When designing or implementing high availability systems and planning for business continuity, backing up data plays a large role. Traditionally, data backup has meant taking a copy of your data and saving it in order to protect against disk failure, corruption or accidental deletion. Because you are essentially writing the contents of one drive or partition to another drive or partition, performing a backup can be extremely time consuming. As such, many backups may only be run on a nightly, weekly or yearly basis. When backups are run on a consistent schedule and offloaded to external or offsite data storage, data backups provide an excellent long term contingency and data protection plan.
But what about data protection in the nearer term?
Enter: the snapshot. A snapshot, generally speaking, is like a backup. Snapshots allow you to roll back your data or system configuration to an earlier point in time. Snapshots also let you recover accidentally deleted or overwritten files and quickly recover from a system crash. But unlike backups, snapshots can be taken in a matter of seconds without impacting performance or consuming copious amounts of disk space. As such, snapshots can easily be taken throughout the day (say, on an hourly basis) and data can be rolled back or restored nearly instantaneously.
How do snapshots do that? Is it magic? Does it make backups completely obsolete?
How Snapshots Work
A backup is a standalone copy of a data set. While it may be encrypted or compressed, a backup contains within itself all of the data that existed at the point in time that the backup was created. A snapshot is a bit different.
Rather than creating a copy of the data, a snapshot works by keeping track of the data that has been changed since a file has changed. In this way, a snapshot is more like a collection of meta data than it is an exact copy of the file at a given point in time. In order to restore a previous version of a file using a snapshot, the software will simply “rebuild” the old file to its previous state using the meta data about the file.
It’s a bit hard to grasp that in terms of data. Try thinking of it like this:
Let’s start with a ham sandwich. This ham sandwich consists of two parts: white bread and ham. Now, let’s say we want to make that into a ham and cheese sandwich. To do so, we need to add cheese to the white bread and ham. But let’s also say that before we make the ham and cheese sandwich, we want to be able to go back to the ham sandwich. If we were doing a backup, what we would do is create two sandwiches: one with ham and white bread, and another with ham, cheese and white bread. If we were doing a snapshot of the sandwich, we’d do things differently. Instead of making two sandwiches, we would keep track of the state of the ham sandwich before making it into a ham and cheese sandwich. Let’s call that information “snapshot0”. We take that snapshot and then add cheese to our one ham sandwich and now have a single sandwich with three parts: ham, cheese and white bread. If we wanted to roll back to the ham sandwich, we could reference snapshot0, which tells us that the ham sandwich consists of just two of the three parts of our existing ham and cheese sandwich: ham and white bread. Now, let’s take snapshot1 of the ham and cheese sandwich and swap out the white bread for wheat bread. We now have three possible configurations of the sandwich, but unlike with backups, we do not have three complete sandwiches. Instead, we have all four components—white bread, wheat bread, ham and cheese—and a set of pointers that tells us how to compile two earlier versions (snapshot0 and snapshot1). At any point, we can reconfigure our sandwich from a wheat bread ham and cheese sandwich to a white bread ham and cheese sandwich or a simple ham sandwich. And we’ve done so without having to keep six different slices of bread, three slices of ham and two slices of cheese.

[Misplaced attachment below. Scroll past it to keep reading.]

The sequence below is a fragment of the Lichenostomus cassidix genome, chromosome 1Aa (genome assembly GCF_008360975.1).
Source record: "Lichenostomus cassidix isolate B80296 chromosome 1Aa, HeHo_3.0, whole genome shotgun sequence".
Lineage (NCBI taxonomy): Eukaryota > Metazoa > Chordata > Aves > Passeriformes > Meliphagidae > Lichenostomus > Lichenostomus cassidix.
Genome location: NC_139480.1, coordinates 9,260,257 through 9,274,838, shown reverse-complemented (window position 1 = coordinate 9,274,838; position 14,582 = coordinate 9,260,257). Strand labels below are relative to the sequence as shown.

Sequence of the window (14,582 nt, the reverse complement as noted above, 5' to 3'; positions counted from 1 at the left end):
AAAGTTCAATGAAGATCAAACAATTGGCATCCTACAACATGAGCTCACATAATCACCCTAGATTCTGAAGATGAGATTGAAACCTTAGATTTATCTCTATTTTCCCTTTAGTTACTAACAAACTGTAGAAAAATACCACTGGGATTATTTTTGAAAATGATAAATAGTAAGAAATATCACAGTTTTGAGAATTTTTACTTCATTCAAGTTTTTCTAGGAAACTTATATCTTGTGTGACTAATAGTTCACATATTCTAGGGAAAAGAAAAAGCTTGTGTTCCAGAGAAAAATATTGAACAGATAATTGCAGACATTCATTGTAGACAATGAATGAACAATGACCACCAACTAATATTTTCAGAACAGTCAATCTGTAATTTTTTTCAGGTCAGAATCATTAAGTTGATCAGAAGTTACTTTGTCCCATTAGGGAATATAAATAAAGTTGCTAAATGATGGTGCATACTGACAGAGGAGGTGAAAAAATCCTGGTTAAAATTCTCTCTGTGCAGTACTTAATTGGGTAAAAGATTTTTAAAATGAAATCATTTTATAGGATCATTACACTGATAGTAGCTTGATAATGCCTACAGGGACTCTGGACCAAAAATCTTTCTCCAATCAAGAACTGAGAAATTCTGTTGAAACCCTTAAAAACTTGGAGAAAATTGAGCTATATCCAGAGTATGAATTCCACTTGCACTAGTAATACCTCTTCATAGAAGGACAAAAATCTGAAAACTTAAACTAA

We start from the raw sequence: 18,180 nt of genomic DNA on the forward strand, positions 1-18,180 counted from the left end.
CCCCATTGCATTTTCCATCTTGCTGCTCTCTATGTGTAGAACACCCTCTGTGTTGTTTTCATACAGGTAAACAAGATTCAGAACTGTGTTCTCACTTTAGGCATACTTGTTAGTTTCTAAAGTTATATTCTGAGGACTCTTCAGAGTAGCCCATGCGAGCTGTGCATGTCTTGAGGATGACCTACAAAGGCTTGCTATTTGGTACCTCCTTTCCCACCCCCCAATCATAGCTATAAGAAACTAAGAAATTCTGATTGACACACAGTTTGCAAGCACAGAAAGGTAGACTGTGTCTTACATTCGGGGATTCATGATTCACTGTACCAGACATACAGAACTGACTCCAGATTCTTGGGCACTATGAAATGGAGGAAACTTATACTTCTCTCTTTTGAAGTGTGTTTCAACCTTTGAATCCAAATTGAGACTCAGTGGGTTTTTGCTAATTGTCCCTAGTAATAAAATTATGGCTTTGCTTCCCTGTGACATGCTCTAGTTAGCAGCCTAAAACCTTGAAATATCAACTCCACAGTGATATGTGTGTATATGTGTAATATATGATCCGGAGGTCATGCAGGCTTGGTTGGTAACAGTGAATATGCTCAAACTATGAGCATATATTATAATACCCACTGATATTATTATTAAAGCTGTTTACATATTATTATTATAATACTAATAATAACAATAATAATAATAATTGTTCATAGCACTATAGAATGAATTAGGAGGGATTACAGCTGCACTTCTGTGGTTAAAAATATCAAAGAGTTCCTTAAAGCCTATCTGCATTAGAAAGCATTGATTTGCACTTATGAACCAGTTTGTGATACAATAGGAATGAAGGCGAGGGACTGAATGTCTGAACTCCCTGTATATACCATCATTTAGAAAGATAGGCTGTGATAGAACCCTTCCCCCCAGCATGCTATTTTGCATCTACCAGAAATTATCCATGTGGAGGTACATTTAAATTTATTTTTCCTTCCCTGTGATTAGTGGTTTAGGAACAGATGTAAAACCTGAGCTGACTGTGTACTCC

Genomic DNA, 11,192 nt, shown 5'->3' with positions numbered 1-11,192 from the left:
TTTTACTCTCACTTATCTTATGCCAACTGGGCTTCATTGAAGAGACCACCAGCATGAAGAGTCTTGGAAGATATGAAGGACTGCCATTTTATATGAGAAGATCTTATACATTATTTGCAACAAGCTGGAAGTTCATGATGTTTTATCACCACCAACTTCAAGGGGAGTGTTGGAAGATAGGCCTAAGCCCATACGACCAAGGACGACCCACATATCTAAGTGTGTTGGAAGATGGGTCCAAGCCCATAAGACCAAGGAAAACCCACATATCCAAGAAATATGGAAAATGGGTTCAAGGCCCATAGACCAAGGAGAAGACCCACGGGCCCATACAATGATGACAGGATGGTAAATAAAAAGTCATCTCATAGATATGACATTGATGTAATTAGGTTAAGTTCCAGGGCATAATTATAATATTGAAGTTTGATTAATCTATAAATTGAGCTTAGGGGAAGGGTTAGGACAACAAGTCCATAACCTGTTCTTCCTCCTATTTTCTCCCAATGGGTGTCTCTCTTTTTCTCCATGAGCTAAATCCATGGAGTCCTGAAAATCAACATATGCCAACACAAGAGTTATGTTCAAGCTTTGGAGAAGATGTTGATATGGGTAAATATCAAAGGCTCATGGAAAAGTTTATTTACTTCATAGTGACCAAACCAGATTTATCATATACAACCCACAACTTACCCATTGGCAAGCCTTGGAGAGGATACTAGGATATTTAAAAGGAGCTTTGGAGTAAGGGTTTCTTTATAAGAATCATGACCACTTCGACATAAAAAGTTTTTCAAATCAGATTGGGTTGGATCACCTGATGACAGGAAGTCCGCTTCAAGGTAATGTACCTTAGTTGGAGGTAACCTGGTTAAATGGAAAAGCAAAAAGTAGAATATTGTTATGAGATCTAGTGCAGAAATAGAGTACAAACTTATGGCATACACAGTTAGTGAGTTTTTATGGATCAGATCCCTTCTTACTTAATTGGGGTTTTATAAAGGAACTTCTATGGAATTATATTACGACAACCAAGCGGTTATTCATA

So, in a sense, a snapshot works by keeping all the ingredients you might need to create a certain version of a file and the instructions for which of those ingredients to include without duplicating any ingredients. This is how a snapshot saves space.
Can Snapshots Replace Backups?
Although snapshots can serve many of the same purposes of a backup, many would argue that a snapshot doesn’t completely replace the need to make backups. The main point is that snapshots don’t protect against media failure. If an entire disk drive fails, you won’t be able to restore it using snapshots, since the data that snapshots use to rebuild the earlier versions of the files is stored on the drive itself. Likewise, if part of the data becomes corrupted, it’ll impact all snapshots that draw on that data. Using our example above, if the cheese on the wheat bread ham and cheese sandwich gets moldy, you won’t be able to make the white bread ham and cheese sandwich or the wheat bread ham and cheese sandwich.
There are, of course, ways to combine snapshots with other technologies and solutions to create a balanced and robust backup system. One simple way is to continue to do backups overnight in addition to implementing an hourly snapshot system. But there are also proprietary technologies, such as NetApp Syncsort Integrated Backup (NSB) that take advantage of the strengths of both snapshots and traditional backups.
The important thing to keep in mind is that snapshots alone won’t replace a traditional backup. Make sure you plan for all of the pitfalls of data storage, including physical drive failure, natural disasters, virus attacks, system corruption and other causes of data loss.
Are Snapshots Backups?
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